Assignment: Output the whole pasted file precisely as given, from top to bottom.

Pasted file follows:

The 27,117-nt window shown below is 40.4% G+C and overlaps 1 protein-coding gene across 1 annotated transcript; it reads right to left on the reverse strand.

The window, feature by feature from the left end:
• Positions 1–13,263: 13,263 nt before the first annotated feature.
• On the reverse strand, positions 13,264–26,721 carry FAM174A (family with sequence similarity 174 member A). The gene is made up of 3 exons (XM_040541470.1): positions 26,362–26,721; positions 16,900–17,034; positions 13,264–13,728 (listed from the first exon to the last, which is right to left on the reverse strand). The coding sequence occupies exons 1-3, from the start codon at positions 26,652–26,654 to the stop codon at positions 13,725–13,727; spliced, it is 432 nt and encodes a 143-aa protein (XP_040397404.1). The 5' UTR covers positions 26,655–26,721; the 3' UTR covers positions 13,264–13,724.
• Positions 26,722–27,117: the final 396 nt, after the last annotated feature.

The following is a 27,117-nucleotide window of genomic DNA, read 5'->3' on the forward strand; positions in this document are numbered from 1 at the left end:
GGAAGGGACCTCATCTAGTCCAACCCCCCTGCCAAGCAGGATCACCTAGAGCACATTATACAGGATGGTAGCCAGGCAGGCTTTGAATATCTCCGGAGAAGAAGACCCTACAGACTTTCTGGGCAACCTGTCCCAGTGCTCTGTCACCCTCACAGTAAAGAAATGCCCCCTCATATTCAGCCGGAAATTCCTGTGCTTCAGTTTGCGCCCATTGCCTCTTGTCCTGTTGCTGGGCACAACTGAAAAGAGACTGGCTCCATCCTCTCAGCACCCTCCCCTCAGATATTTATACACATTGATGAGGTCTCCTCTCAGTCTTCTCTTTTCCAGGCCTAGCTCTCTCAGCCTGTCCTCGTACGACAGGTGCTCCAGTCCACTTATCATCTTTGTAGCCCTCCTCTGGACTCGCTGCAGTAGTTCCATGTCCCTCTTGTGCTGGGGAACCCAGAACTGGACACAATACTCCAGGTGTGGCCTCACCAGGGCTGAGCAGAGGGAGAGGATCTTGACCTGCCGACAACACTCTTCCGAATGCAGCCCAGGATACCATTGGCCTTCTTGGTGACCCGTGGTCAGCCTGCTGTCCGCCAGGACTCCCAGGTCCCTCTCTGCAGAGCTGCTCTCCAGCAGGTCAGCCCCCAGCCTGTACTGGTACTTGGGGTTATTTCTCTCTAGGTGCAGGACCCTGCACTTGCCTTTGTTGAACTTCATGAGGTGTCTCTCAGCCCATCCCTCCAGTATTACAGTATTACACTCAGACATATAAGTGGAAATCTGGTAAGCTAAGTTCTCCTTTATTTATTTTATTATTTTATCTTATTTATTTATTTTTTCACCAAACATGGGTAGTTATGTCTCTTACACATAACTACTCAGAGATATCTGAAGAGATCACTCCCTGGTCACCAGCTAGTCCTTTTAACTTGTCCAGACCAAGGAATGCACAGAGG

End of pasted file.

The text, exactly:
The 27,117-nt window shown below is 40.4% G+C and overlaps 1 protein-coding gene across 1 annotated transcript; it reads right to left on the reverse strand.

The window, feature by feature from the left end:
• Positions 1–13,263: 13,263 nt before the first annotated feature.
• On the reverse strand, positions 13,264–26,721 carry FAM174A (family with sequence similarity 174 member A). The gene is made up of 3 exons (XM_040541470.1): positions 26,362–26,721; positions 16,900–17,034; positions 13,264–13,728 (listed from the first exon to the last, which is right to left on the reverse strand). The coding sequence occupies exons 1-3, from the start codon at positions 26,652–26,654 to the stop codon at positions 13,725–13,727; spliced, it is 432 nt and encodes a 143-aa protein (XP_040397404.1). The 5' UTR covers positions 26,655–26,721; the 3' UTR covers positions 13,264–13,724.
• Positions 26,722–27,117: the final 396 nt, after the last annotated feature.

The following is a 27,117-nucleotide window of genomic DNA, read 5'->3' on the forward strand; positions in this document are numbered from 1 at the left end:
GGAAGGGACCTCATCTAGTCCAACCCCCCTGCCAAGCAGGATCACCTAGAGCACATTATACAGGATGGTAGCCAGGCAGGCTTTGAATATCTCCGGAGAAGAAGACCCTACAGACTTTCTGGGCAACCTGTCCCAGTGCTCTGTCACCCTCACAGTAAAGAAATGCCCCCTCATATTCAGCCGGAAATTCCTGTGCTTCAGTTTGCGCCCATTGCCTCTTGTCCTGTTGCTGGGCACAACTGAAAAGAGACTGGCTCCATCCTCTCAGCACCCTCCCCTCAGATATTTATACACATTGATGAGGTCTCCTCTCAGTCTTCTCTTTTCCAGGCCTAGCTCTCTCAGCCTGTCCTCGTACGACAGGTGCTCCAGTCCACTTATCATCTTTGTAGCCCTCCTCTGGACTCGCTGCAGTAGTTCCATGTCCCTCTTGTGCTGGGGAACCCAGAACTGGACACAATACTCCAGGTGTGGCCTCACCAGGGCTGAGCAGAGGGAGAGGATCTTGACCTGCCGACAACACTCTTCCGAATGCAGCCCAGGATACCATTGGCCTTCTTGGTGACCCGTGGTCAGCCTGCTGTCCGCCAGGACTCCCAGGTCCCTCTCTGCAGAGCTGCTCTCCAGCAGGTCAGCCCCCAGCCTGTACTGGTACTTGGGGTTATTTCTCTCTAGGTGCAGGACCCTGCACTTGCCTTTGTTGAACTTCATGAGGTGTCTCTCAGCCCATCCCTCCAGTATTACAGTATTACACTCAGACATATAAGTGGAAATCTGGTAAGCTAAGTTCTCCTTTATTTATTTTATTATTTTATCTTATTTATTTATTTTTTCACCAAACATGGGTAGTTATGTCTCTTACACATAACTACTCAGAGATATCTGAAGAGATCACTCCCTGGTCACCAGCTAGTCCTTTTAACTTGTCCAGACCAAGGAATGCACAGAGG